There’s an urgent need to remove orbiting space debris and to fly satellites in the future without creating new fragments, according to experts at Europe’s largest-ever space-debris conference.
According to findings from the Sixth European Conference on Space Debris, which were released April 25, 2013, future space missions must be sustainable, including safe disposal when they’re completed. The current levels mean that we must soon begin removing debris from orbit, with research and development urgently needed for pilot “cleaning” missions.
The findings also suggested the removal of space debris is an environmental problem of global dimensions that must be assessed in an international context, including the United Nations. The results were presented to more than 350 worldwide participants, representing almost all the major national space agencies, industry, governments, academia and research institutes.
An artist’s concept shows how a defunct satellite could be grappled for a controlled re-entry into Earth’s atmosphere, where it would burn up and be destroyed harmlessly. This is one of several concepts for clearing dead satellites from orbit being studied by space agencies and industry experts.
ESA Preps Users for Sentinel-1 Data
Users with a wide range of satellite data needs, from mapping sea ice and tracking maritime traffic to monitoring geohazards, anticipate the European Space Agency’s coming Sentinel-1 launch. The agency is helping users get ahead of the game by offering test data and simulated images.
To be launched later this year, Sentinel-1 is the first of five satellite missions dedicated to supplying a stream of data for Europe’s Global Monitoring for Environment and Security (GMES) “Copernicus” program. This particular satellite will provide timely high-quality radar images of Earth’s surface to support European operational services that use Earth observation data in areas such as emergency response, marine and land monitoring, civil security and climate studies.
The new data format and information structure, the increased data volume, the expected data quality and sensor characteristics all mean that users have to develop or update processing facilities before the launch. The European Space Agency is addressing this in two ways. First, the agency just released a sample of Sentinel-1 simulated user products and associated format and product definition documents to GMES users. In addition, the agency is planning a further distribution to all potential users in the coming weeks. To complement this initial release of test data, the agency is, in parallel, simulating Sentinel-1 acquisitions from space using Canada’s RADARSAT-2 satellite.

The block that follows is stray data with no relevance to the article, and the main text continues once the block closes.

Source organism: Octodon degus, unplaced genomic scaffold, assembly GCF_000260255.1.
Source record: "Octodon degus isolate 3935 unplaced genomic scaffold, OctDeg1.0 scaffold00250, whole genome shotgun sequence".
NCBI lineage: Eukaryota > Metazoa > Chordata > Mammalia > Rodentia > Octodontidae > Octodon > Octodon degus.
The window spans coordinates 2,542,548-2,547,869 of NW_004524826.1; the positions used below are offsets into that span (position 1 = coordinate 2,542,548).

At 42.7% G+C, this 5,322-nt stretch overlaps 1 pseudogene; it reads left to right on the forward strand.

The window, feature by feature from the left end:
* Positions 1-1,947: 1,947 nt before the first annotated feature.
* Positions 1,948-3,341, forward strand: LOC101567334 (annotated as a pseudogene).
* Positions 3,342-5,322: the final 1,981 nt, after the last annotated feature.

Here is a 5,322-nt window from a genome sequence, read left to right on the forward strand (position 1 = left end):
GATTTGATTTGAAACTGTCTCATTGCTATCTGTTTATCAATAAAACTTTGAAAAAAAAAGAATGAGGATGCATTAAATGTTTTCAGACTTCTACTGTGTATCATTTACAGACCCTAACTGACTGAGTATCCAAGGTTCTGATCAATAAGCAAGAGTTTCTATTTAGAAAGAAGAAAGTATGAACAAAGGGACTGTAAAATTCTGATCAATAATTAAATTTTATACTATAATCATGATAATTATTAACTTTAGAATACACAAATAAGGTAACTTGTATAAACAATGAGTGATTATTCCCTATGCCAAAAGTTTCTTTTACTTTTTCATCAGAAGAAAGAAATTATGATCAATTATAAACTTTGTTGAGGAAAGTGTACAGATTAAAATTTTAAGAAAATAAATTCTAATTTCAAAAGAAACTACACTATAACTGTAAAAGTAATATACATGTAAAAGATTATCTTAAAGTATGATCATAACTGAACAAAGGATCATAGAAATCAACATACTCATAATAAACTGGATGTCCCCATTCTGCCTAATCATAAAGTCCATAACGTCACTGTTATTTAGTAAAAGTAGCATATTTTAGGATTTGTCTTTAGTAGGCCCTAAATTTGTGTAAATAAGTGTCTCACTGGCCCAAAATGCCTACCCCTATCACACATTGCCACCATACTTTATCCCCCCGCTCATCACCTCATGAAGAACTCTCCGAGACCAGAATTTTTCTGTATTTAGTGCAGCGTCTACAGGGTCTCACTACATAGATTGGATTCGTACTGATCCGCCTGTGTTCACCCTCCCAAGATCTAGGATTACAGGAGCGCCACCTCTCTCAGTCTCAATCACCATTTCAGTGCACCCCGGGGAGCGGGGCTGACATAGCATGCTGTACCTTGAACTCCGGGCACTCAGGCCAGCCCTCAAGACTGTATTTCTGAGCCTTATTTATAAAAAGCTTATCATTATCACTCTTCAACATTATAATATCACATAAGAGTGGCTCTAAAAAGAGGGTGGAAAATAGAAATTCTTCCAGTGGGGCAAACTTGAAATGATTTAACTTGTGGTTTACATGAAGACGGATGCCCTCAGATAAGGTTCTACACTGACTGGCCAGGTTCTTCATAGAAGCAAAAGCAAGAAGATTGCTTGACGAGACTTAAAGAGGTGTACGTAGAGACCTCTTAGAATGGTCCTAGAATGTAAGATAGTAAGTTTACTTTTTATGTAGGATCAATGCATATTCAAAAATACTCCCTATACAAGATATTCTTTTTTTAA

Nordic Nations Focus on Nano-UAS Technology
The heightening Nordic focus on soldier protection has spurred the region’s unmanned aircraft system (UAS) manufacturers to prioritize development of sophisticated micro-technologies. Nordic nano-UAS producers Prox Dynamics and CybAero are taking a somewhat different route to that of larger global competitors, which are developing more offensive UASs. The two companies are designing and producing smaller, unarmed nano-UASs that are virtually invisible, silent and difficult to neutralize.
Prox Dynamics’ nano-sized Black Hornet, which has been developed in cooperation with the state-funded Norwegian Defense Research Establishment (NDRE), already has been sold to the British and Norwegian armies. CybAero also has been investing heavily to produce more sophisticated macro-sized UASs with more nano-technology content. The Swedish company formed a strategic helo-UAS partnership with U.S.-based AeroVironment in November 2012. Under the agreement, AeroVironment will use CybAero’s current product APID 60 in the UAS systems it sells to the U.S. military.
Prox Dyanmics’ camouflage-gray Black Hornet weighs just 16 grams, is 10 centimeters long and has a 4-inch rotor span. Designed for infantry units, the aircraft is equipped with a nano-camera capable of sending back high-definition motion video or still images to its operator via a tablet-size LCD screen.
New Technique Detects Fire Below Amazon Canopy
NASA scientist Doug Morton has developed a new technique based on data from the Moderate Resolution Imaging Spectroradiometer (MODIS) Earth observation satellite sensor that makes it easier to distinguish understory fires from similar-looking forest disturbances.
Understory fires are low-intensity blazes that creep along the leaf litter on a forest floor but never get hot enough to burn up through the canopy. Because the fires remain beneath the canopy, NASA satellites designed to monitor fire activity rarely detect understory fires. The technique has made it possible for Morton and his colleagues to map the distribution of understory fires across the entire southern Amazon basin for the first time.